What Andrew Little wants banned

This is what Government ministers would stop you from publishing and reading ? if they get their way.

An e-mail I received five days ago from the Free Speech Coalition made some excellent points about how New Zealand officialdom is capitulating rather than standing up to threats to our freedoms. The first point that they brought to my attention was that Justice Minister Andrew Little had made disturbing comments indicating that the above political pamphlet was “hate speech.” quote.

A pamphlet that references Don Brash has been labelled racist by Justice Minister Andrew Little, who wants the current review of hate speech laws to examine whether better avenues of complaint are needed.

A Newspaper

[…] Is ?One Treaty, One Nation? hate speech?

Justice Minister Andrew Little is already demonstrating how anti-speech laws would be twisted to suit the political elite. In response to a group complaining about a ?One Law for All? pamphlet, Mr Little has said to the New Zealand Herald that it should be easier to complain about (and sanction) speech he considers racist […]

We are now seeing just how low the bar for defending ?hate speech? can go. The cause of equal citizenship is one supported by a large proportion of New Zealanders. But even if it was a fringe or minority position, these New Zealanders should have the same right to make their case as those with opposing views, such as Andrew Little.

Arguing for equality of citizenship is far from “hate”. But that is precisely where Mr Little is going. It appears the Justice Minister is threatening to use his position of power to shut down the voices of political outsiders. This move would conveniently protect Mr Little?s own political position and set a precedent to shield other ?politically correct? views from challenge.

It?s a perfect example of how new speech suppression laws can and will be twisted to stifle opposition to those in power. […]

Banning Don Brash from a university is one thing ? but suggesting advocacy of arguments made by New Zealanders such as him should be made illegal is a whole lot worse. It was precisely these sorts of threats that saw us set up the Free Speech Coalition last year.

[…] Existing laws against harassment and the incitement of violence are justified. But creating so-called ?hate-speech? laws promoted by Andrew Little are far more open to biased interpretation based on the prejudices of the elite political class.

Exhibit one: Andrew Little. end quote.

The second point that they made was how police were encouraging the cancellation of ANZAC Day celebrations around New Zealand with the vague reason of general security concerns rather than because there was any actual, specific threat. quote.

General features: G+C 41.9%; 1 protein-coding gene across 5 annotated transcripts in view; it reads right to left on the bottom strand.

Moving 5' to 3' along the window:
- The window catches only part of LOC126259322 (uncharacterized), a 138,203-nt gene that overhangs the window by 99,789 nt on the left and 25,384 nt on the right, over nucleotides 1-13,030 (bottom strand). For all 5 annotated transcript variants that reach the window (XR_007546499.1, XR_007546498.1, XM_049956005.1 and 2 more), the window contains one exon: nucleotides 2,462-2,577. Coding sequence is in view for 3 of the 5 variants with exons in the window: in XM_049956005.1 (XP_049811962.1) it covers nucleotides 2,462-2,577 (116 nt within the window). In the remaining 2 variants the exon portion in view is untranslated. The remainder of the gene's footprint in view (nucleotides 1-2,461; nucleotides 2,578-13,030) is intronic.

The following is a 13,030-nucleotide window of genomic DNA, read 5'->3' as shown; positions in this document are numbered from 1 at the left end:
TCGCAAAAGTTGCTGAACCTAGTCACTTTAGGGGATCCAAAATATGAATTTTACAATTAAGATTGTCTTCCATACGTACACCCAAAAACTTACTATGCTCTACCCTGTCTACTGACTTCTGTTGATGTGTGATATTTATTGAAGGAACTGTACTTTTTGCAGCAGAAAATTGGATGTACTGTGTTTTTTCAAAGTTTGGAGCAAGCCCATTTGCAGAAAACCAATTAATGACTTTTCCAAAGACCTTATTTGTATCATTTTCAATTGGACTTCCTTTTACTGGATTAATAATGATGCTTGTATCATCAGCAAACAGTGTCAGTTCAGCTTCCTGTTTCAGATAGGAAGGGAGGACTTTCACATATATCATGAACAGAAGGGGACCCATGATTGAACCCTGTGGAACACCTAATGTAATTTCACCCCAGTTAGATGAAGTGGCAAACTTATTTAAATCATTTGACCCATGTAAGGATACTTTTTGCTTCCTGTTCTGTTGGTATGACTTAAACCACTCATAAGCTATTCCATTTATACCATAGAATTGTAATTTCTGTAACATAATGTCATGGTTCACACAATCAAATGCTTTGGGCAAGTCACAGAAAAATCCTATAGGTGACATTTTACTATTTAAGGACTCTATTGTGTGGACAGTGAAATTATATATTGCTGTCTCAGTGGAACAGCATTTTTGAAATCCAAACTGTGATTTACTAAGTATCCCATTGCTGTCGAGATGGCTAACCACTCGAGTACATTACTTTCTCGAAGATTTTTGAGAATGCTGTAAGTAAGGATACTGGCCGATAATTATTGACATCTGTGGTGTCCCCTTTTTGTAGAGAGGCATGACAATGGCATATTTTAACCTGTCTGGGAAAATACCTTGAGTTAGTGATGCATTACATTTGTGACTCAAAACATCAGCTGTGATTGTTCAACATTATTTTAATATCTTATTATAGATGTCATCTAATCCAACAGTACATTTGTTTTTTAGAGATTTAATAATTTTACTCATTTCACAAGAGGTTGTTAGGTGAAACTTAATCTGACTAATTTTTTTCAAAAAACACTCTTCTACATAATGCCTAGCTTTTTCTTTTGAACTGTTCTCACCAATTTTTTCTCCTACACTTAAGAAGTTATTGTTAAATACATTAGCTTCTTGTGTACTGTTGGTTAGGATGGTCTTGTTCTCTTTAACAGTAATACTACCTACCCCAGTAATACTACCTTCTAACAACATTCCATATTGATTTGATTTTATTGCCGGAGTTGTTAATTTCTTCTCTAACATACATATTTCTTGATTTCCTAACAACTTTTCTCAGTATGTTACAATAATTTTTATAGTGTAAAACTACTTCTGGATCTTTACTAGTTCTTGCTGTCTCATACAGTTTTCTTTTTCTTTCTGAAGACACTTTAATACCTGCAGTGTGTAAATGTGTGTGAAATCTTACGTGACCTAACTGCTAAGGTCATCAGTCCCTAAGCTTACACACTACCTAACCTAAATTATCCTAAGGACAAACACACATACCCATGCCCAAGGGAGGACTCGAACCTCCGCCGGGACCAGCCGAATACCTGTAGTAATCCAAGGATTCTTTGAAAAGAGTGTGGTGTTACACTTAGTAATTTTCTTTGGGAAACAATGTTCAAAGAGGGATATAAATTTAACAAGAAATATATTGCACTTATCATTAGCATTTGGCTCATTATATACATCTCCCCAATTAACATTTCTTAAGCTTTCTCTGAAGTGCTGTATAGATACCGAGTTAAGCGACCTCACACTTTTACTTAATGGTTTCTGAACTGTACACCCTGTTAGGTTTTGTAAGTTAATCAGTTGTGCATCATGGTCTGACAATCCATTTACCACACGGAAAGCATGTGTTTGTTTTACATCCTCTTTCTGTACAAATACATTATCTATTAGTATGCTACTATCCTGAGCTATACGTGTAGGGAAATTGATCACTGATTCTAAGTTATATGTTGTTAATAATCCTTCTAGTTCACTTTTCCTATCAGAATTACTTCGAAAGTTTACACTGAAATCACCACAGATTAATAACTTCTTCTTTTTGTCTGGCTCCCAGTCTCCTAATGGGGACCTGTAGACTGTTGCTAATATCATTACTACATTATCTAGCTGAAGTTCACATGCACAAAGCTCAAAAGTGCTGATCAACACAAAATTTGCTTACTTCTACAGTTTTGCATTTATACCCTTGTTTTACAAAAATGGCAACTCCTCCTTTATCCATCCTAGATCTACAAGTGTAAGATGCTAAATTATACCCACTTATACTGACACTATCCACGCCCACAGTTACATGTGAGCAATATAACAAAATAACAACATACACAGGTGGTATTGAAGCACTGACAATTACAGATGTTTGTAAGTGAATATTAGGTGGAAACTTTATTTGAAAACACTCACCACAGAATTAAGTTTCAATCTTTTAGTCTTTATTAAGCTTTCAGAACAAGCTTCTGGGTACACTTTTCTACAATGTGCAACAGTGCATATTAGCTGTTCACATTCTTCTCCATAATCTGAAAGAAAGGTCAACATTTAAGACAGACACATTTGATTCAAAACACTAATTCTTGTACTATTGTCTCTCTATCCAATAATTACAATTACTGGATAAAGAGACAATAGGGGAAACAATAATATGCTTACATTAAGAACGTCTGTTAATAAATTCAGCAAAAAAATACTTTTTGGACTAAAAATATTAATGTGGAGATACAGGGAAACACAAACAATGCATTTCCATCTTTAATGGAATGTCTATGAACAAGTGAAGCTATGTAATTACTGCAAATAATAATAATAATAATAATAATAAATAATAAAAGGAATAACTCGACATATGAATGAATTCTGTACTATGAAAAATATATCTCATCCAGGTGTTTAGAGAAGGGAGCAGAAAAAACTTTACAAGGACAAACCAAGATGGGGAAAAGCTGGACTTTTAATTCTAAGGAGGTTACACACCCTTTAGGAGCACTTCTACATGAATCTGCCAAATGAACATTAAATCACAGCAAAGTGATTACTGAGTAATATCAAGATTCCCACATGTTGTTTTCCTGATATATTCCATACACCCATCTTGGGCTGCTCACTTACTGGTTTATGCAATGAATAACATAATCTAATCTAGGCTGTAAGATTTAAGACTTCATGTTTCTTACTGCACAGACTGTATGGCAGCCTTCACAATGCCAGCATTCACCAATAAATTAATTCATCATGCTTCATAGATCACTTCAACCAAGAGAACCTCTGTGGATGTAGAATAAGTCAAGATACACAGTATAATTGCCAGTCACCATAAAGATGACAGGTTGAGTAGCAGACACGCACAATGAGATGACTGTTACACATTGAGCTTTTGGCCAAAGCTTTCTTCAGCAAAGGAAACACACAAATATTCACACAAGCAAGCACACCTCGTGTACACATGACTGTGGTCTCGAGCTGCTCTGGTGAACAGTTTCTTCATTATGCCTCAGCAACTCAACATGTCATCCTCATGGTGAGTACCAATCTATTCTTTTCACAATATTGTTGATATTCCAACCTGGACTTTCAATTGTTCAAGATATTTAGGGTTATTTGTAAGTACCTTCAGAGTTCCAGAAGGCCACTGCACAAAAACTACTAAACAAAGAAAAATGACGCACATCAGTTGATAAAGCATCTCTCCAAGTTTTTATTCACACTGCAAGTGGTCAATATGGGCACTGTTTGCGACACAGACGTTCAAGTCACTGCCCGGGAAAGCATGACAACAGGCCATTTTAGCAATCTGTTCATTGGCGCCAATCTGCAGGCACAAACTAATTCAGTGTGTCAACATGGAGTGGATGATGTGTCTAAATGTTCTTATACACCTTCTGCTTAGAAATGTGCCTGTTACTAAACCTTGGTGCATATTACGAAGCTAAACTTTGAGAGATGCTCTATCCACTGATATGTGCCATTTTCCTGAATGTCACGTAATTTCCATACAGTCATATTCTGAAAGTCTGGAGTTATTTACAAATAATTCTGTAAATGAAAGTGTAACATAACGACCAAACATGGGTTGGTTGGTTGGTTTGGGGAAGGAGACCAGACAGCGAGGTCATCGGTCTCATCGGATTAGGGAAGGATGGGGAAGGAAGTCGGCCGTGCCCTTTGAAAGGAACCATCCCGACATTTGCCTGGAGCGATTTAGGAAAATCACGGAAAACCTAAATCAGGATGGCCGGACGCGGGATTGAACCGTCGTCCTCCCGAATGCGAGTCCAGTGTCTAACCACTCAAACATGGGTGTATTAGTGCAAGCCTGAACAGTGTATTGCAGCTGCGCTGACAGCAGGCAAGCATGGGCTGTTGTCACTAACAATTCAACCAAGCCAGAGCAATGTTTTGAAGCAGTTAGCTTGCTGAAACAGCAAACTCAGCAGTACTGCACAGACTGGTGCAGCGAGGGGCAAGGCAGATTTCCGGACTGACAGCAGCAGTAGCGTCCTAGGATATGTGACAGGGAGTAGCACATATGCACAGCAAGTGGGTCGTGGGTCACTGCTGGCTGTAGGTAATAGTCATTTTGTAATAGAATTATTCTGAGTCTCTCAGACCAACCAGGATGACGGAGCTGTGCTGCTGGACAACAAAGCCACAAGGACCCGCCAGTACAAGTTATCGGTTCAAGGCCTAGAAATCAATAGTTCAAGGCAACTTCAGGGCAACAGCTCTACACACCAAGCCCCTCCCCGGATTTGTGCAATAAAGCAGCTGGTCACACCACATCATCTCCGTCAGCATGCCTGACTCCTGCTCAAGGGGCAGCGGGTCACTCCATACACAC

Police tell ANZAC Day commemorations attendees to stay at home

[…] The instructions from the Police to cancel are despite the Police and even the Police Minister publicly stating that there is “no information to suggest a specific risk to public safety at this time” ? i.e. the advice is simply to reduce the Police’s workload, and not because of any specific threat to events at all.

We say that in the same way as restrictions on free speech play into the Christchurch terrorist’s hands, so too does the Police telling New Zealanders to ‘stay at home’ in absence of any specific threat or danger.

Heather Roy writes:

New Zealanders have been told by Police that they are not free to gather to commemorate the sacrifices made by our service personnel in global conflicts. They fought for our freedom but that freedom to gather and remember has been curtailed under the guise of security concerns following the events of 15 March.

Marches by veterans have been advised against and the traditional contribution of firing volleys by Defence Force personnel has also been stopped. This is an affront to the memory of our forebears and is potentially a slippery slope toward the loss of the right to assemble in public at all.

Communities must not feel bullied into cancelling their regular ANZAC Day services. Veterans and community groups should be free to march in remembrance of our fallen. The important, centuries old tradition of firing volleys should be maintained. […]

The Prime Minister, the Police Commissioner and Royal New Zealand Returned and Services Association should be reassuring the public not creating fear.

As a former soldier and former Associate Minister of Defence I find the cancellation of any ANZAC Day services abhorrent and distressing. Freedom is hard won and easily eroded.

[…] we must continue to stand up for the freedom to gather in public places – anything less means we allow the terrorists to win.

[…] In addition to the ANZAC events, last week both Canterbury and Auckland Universities announced the cancellations of graduation parades. The common lesson from other countries that have faced down terrorism is normal service must continue. Ordinary people must be free and inspired to show they do not succumb to threats.

The Government and Police should be encouraging such behaviour, not building fear by cancelling events in the name of security. We cannot let vague concerns about safety become a trump card for officialdom to avoid protecting our rights to free assembly and speech.

We took the view that Auckland Council (and the Police) should have stood up to the thugs who made threats and saw the cancellation of the Canadian speakers Lauren Southern and Stefan Molyneux ? preventing New Zealanders from hearing and judging the pair for ourselves.

We exposed Massey University’s pathetic use of a single social media post to ban Don Brash on a flimsy ‘safety’ ground. And now more than ever the Police should be standing up for New Zealanders’ right for peaceful assembly, and not encouraging capitulation following the horrific events in Christchurch.

Free Speech Coalition